We develop a learning principle and an efficient algorithm for batch learning from logged bandit feedback. This learning setting is ubiquitous in online systems (e.g., ad placement, web search, recommendation), where an algorithm makes a prediction (e.g., ad ranking) for a given input (e.g., query) and observes bandit feedback (e.g., user clicks on presented ads). We first address the counterfactual nature of the learning problem through propensity scoring. Next, we prove generalization error bounds that account for the variance of the propensity-weighted empirical risk estimator. These constructive bounds give rise to the Counterfactual Risk Minimization (CRM) principle. We show how CRM can be used to derive a new learning method -- called Policy Optimizer for Exponential Models (POEM) -- for learning stochastic linear rules for structured output prediction. We present a decomposition of the POEM objective that enables efficient stochastic gradient optimization. POEM is evaluated on several multi-label classification problems showing substantially improved robustness and generalization performance compared to the state-of-the-art.
The proliferation of massive datasets combined with the development of sophisticated analytical techniques have enabled a wide variety of novel applications such as improved product recommendations, automatic image tagging, and improved speech-driven interfaces. These and many other applications can be supported by Predictive Analytic Queries (PAQs). A major obstacle to supporting PAQs is the challenging and expensive process of identifying and training an appropriate predictive model. Recent efforts aiming to automate this process have focused on single node implementations and have assumed that model training itself is a black box, thus limiting the effectiveness of such approaches on large-scale problems. In this work, we build upon these recent efforts and propose an integrated PAQ planning architecture that combines advanced model search techniques, bandit resource allocation via runtime algorithm introspection, and physical optimization via batching. The result is TuPAQ, a component of the MLbase system, which solves the PAQ planning problem with comparable quality to exhaustive strategies but an order of magnitude more efficiently than the standard baseline approach, and can scale to models trained on terabytes of data across hundreds of machines.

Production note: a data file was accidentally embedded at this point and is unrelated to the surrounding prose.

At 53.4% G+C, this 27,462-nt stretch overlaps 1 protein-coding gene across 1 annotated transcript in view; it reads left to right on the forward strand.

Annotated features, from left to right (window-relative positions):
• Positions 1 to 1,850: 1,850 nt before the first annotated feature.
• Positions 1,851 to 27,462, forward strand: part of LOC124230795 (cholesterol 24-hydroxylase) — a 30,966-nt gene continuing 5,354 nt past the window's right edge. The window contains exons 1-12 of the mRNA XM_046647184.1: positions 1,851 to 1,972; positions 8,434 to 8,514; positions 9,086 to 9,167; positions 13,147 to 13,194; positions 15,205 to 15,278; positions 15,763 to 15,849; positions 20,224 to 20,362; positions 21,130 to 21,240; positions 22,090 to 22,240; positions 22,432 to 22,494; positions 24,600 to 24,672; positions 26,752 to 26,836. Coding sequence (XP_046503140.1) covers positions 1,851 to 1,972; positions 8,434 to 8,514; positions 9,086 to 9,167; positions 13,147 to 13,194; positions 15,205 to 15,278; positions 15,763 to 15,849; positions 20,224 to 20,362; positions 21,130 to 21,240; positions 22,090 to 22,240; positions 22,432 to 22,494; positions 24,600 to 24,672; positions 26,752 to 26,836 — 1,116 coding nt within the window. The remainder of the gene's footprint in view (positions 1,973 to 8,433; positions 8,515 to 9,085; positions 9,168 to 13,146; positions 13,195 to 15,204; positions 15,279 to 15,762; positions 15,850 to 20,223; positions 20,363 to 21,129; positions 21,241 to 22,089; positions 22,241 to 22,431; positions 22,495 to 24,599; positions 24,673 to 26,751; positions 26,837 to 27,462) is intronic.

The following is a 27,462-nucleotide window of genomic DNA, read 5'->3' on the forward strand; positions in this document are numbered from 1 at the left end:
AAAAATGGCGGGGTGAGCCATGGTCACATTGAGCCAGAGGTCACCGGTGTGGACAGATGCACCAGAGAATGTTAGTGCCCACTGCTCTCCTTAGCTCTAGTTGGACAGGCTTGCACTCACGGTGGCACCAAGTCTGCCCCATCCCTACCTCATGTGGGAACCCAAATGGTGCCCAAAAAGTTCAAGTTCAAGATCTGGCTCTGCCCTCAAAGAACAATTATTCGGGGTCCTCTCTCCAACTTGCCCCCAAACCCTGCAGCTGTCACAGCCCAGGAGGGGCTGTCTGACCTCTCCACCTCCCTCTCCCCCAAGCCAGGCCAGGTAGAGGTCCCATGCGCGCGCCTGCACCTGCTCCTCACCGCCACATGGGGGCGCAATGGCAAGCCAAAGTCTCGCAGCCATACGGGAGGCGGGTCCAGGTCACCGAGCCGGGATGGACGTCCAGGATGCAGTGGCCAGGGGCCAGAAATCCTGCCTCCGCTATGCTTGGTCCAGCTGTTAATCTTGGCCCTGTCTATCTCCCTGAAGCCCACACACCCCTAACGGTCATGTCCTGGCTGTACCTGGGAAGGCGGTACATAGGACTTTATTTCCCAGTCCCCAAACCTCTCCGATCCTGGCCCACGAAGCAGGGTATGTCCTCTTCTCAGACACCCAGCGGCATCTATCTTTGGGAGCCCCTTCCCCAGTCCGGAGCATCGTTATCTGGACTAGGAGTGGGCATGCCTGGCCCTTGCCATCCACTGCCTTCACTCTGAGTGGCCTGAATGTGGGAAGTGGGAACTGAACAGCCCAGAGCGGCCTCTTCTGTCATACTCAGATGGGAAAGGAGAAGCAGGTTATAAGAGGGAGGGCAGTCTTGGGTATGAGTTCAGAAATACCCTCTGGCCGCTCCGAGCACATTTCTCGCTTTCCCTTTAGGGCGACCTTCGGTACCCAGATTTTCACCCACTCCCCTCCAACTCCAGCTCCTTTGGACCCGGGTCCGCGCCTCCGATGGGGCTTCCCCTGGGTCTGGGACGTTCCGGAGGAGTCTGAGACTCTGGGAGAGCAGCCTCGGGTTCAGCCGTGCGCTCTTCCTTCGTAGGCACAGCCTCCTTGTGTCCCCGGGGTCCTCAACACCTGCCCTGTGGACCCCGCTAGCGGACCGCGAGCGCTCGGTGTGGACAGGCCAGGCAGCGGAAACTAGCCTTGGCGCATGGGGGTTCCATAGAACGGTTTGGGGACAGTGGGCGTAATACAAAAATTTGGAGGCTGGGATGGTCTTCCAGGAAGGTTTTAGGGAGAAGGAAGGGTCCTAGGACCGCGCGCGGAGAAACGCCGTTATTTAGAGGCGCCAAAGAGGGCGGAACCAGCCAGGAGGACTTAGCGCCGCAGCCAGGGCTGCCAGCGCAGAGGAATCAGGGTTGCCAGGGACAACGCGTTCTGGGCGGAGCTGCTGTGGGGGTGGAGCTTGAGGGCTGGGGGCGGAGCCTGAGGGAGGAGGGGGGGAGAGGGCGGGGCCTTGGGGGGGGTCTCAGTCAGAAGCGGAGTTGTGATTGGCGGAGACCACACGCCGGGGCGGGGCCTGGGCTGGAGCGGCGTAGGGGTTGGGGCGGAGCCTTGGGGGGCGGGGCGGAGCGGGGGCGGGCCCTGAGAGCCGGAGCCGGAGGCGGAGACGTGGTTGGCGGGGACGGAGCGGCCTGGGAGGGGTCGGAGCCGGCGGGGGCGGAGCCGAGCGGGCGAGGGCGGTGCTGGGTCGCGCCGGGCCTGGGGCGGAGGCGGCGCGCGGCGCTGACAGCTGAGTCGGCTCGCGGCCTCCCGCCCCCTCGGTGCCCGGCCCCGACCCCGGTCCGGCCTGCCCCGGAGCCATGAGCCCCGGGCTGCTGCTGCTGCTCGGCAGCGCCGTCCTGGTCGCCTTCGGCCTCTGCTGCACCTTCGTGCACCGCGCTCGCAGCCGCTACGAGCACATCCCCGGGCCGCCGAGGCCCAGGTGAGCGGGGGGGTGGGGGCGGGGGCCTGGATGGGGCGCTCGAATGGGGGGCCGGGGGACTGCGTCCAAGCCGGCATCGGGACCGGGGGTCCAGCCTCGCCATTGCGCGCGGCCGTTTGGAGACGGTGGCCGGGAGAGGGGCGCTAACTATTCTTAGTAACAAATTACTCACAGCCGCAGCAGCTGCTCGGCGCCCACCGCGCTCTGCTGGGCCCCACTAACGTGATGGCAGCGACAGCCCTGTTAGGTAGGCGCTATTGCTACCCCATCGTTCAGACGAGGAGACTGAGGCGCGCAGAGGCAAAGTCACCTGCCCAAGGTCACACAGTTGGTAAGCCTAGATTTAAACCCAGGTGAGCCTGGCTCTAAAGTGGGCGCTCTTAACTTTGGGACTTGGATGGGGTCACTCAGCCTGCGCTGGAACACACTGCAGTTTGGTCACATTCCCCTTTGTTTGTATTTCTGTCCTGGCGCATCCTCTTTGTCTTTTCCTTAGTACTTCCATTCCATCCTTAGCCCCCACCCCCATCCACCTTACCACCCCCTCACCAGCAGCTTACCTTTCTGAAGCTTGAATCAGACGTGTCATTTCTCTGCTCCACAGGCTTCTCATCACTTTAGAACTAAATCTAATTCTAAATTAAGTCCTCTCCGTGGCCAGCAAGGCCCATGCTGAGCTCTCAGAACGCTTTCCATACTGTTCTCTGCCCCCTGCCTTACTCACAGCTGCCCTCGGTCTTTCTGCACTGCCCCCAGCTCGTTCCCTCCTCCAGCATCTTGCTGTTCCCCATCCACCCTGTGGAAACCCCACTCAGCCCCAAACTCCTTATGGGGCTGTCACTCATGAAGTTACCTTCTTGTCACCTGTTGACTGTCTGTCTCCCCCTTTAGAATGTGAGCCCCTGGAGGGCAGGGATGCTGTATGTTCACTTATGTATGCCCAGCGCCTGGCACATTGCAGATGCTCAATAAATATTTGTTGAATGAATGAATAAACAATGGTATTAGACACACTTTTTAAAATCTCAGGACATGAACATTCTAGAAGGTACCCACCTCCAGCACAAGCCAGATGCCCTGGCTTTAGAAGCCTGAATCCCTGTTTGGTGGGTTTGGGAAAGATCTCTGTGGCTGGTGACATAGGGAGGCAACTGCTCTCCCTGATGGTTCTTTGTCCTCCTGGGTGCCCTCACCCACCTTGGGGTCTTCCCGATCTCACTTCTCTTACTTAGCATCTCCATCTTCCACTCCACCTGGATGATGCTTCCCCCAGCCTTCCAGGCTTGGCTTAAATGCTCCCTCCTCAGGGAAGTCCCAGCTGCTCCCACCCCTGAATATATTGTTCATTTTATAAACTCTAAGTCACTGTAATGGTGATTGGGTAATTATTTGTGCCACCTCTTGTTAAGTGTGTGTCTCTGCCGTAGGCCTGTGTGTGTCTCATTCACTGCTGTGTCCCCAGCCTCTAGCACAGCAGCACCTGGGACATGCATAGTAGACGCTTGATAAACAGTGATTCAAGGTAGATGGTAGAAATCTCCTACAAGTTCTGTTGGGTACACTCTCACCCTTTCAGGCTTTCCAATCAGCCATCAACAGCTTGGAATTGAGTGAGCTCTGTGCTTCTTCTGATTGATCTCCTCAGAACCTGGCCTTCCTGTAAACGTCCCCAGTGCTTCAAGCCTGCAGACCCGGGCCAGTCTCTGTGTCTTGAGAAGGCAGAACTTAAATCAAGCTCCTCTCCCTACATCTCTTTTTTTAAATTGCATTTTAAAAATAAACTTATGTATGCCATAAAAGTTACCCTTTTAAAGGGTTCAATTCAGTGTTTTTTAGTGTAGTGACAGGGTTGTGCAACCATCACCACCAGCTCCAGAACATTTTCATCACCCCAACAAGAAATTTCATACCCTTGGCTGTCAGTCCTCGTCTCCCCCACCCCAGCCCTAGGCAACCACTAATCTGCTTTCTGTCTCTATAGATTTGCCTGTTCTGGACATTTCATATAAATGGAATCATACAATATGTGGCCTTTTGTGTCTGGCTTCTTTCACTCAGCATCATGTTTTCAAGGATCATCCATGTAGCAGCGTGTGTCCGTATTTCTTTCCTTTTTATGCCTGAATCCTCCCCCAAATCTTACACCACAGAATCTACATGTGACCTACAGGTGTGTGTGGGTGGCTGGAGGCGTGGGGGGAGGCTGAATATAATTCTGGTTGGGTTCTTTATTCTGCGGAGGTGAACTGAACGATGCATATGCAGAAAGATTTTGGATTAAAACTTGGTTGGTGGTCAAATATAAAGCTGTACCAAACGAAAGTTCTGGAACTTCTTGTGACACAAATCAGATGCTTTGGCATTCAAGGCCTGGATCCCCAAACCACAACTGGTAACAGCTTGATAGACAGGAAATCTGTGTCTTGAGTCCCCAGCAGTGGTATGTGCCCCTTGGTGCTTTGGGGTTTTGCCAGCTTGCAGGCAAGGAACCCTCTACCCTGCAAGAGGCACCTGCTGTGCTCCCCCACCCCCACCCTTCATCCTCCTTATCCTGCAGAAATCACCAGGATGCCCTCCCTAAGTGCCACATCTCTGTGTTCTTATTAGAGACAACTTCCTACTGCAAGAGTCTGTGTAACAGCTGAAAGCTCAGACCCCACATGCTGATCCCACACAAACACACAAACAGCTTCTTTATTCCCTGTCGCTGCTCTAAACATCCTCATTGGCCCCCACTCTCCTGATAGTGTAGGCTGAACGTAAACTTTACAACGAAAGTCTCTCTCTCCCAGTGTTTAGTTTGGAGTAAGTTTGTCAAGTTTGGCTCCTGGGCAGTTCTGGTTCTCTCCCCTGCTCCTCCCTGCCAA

This paper describes the solution of Bazinga Team for Tmall Recommendation Prize 2014. With real-world user action data provided by Tmall, one of the largest B2C online retail platforms in China, this competition requires to predict future user purchases on Tmall website. Predictions are judged on F1Score, which considers both precision and recall for fair evaluation. The data set provided by Tmall contains more than half billion action records from over ten million distinct users. Such massive data volume poses a big challenge, and drives competitors to write every single program in MapReduce fashion and run it on distributed cluster. We model the purchase prediction problem as standard machine learning problem, and mainly employ regression and classification methods as single models. Individual models are then aggregated in a two-stage approach, using linear regression for blending, and finally a linear ensemble of blended models. The competition is approaching the end but still in running during writing this paper. In the end, our team achieves F1Score 6.11 and ranks 7th (out of 7,276 teams in total).
Multi-armed bandit problems are receiving a great deal of attention because they adequately formalize the exploration-exploitation trade-offs arising in several industrially relevant applications, such as online advertisement and, more generally, recommendation systems. In many cases, however, these applications have a strong social component, whose integration in the bandit algorithm could lead to a dramatic performance increase. For instance, we may want to serve content to a group of users by taking advantage of an underlying network of social relationships among them. In this paper, we introduce novel algorithmic approaches to the solution of such networked bandit problems. More specifically, we design and analyze a global strategy which allocates a bandit algorithm to each network node (user) and allows it to "share" signals (contexts and payoffs) with the neghboring nodes. We then derive two more scalable variants of this strategy based on different ways of clustering the graph nodes. We experimentally compare the algorithm and its variants to state-of-the-art methods for contextual bandits that do not use the relational information. Our experiments, carried out on synthetic and real-world datasets, show a marked increase in prediction performance obtained by exploiting the network structure.